It was there I saw her interaction with parents who lived in the mobile home park. She was/is so kind that I show clips of Kim working with parents when I give R2M teacher orientation. She is that good!
I am confident Kim will advocate for those whose voices need to be heard but do not always have clear representation on the Board. As a parent, a teacher, and a volunteer, she understands, first hand, the range of needs in our school community.
Join me in voting for Kim Talikoff for CHCCS School Board. We will all benefit.
Mary U. Andrews
The writer is the Toyota National Family Teacher of the Year, 2017
Just totally wrong
I am writing concerning an article in the paper regarding Carla Shuford and the overpayment the state made of some $19,000 (Sept. 17). This is extremely disconcerting as this is absolutely not a case of fraud or some other inappropriate or criminal behavior on the part of Ms. Shuford. This was completely due to an error on the part of the state and therefore should not be something that she has to remedy.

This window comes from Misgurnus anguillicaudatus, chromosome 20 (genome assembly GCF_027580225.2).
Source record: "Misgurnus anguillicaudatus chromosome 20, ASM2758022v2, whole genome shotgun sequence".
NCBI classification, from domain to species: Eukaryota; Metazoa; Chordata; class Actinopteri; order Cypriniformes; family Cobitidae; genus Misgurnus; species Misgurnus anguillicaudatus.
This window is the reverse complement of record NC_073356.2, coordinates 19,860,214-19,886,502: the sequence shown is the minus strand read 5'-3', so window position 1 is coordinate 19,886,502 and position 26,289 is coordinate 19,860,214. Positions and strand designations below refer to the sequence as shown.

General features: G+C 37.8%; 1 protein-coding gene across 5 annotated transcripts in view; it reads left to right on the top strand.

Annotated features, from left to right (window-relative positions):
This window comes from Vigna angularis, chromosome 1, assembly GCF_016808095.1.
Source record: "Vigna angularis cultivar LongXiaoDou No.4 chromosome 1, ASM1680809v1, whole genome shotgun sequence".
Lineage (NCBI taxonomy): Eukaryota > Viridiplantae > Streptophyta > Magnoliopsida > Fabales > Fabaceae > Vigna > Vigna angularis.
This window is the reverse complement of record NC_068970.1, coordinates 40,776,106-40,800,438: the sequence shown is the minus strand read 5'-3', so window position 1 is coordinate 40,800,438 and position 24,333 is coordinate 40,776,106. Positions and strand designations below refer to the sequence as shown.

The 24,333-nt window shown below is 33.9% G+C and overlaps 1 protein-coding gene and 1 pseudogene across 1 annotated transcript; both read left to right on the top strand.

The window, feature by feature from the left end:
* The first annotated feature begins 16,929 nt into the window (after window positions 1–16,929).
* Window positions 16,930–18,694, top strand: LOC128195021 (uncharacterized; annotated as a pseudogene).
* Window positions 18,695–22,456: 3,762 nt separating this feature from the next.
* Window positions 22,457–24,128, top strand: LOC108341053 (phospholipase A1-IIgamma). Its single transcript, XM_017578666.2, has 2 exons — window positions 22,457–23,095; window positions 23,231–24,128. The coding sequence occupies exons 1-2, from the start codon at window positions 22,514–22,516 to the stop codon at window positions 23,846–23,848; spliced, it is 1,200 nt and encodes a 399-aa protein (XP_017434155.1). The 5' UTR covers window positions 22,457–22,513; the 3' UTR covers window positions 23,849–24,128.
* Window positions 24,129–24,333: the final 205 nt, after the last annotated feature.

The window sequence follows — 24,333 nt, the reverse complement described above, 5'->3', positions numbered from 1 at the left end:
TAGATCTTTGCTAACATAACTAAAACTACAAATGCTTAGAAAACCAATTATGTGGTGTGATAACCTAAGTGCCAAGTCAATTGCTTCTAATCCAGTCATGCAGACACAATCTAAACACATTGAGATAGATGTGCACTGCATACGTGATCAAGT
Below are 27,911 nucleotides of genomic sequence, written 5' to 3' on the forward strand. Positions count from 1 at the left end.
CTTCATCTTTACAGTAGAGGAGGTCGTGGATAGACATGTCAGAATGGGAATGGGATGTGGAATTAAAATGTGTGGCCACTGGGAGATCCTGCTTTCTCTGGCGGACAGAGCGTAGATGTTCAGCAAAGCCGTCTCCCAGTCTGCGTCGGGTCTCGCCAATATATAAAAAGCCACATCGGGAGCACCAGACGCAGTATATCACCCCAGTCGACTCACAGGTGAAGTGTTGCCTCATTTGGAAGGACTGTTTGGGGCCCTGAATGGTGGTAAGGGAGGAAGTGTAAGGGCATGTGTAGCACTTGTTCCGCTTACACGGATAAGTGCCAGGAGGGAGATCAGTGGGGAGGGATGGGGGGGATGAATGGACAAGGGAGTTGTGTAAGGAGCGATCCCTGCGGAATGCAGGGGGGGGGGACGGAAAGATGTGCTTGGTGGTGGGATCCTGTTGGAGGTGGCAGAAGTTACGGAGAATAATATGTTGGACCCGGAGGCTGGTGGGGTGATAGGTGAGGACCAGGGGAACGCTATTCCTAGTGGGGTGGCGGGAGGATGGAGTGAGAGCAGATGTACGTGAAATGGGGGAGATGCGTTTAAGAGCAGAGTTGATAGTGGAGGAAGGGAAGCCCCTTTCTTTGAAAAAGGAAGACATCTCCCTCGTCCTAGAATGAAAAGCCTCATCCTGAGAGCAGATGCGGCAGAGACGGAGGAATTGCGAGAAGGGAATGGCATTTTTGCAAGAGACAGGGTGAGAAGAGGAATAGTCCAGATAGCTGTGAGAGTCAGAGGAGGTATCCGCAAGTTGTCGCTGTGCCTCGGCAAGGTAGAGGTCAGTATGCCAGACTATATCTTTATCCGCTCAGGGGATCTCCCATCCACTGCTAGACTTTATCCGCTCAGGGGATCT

The state must take this as a learning experience and move on, not forcing the people on disability who are already experiencing challenges few of us face in our lives to endure further hardship by needing to come up with a sum of money that is simply not available to them. Even if it was money they could borrow or already have in a savings account, it is just totally wrong and unjust to make them pay for someone else's mistake.
Again, it would be a different story if these people, including Ms. Shuford, had willfully made some incorrect statements on documents in order to get a bigger check each month. She is being treated as though she has done something wrong! This is unacceptable.
Please send up to 300 words to email@example.com. All submissions, online comments and Facebook posts may be edited for space and clarity. Thank you.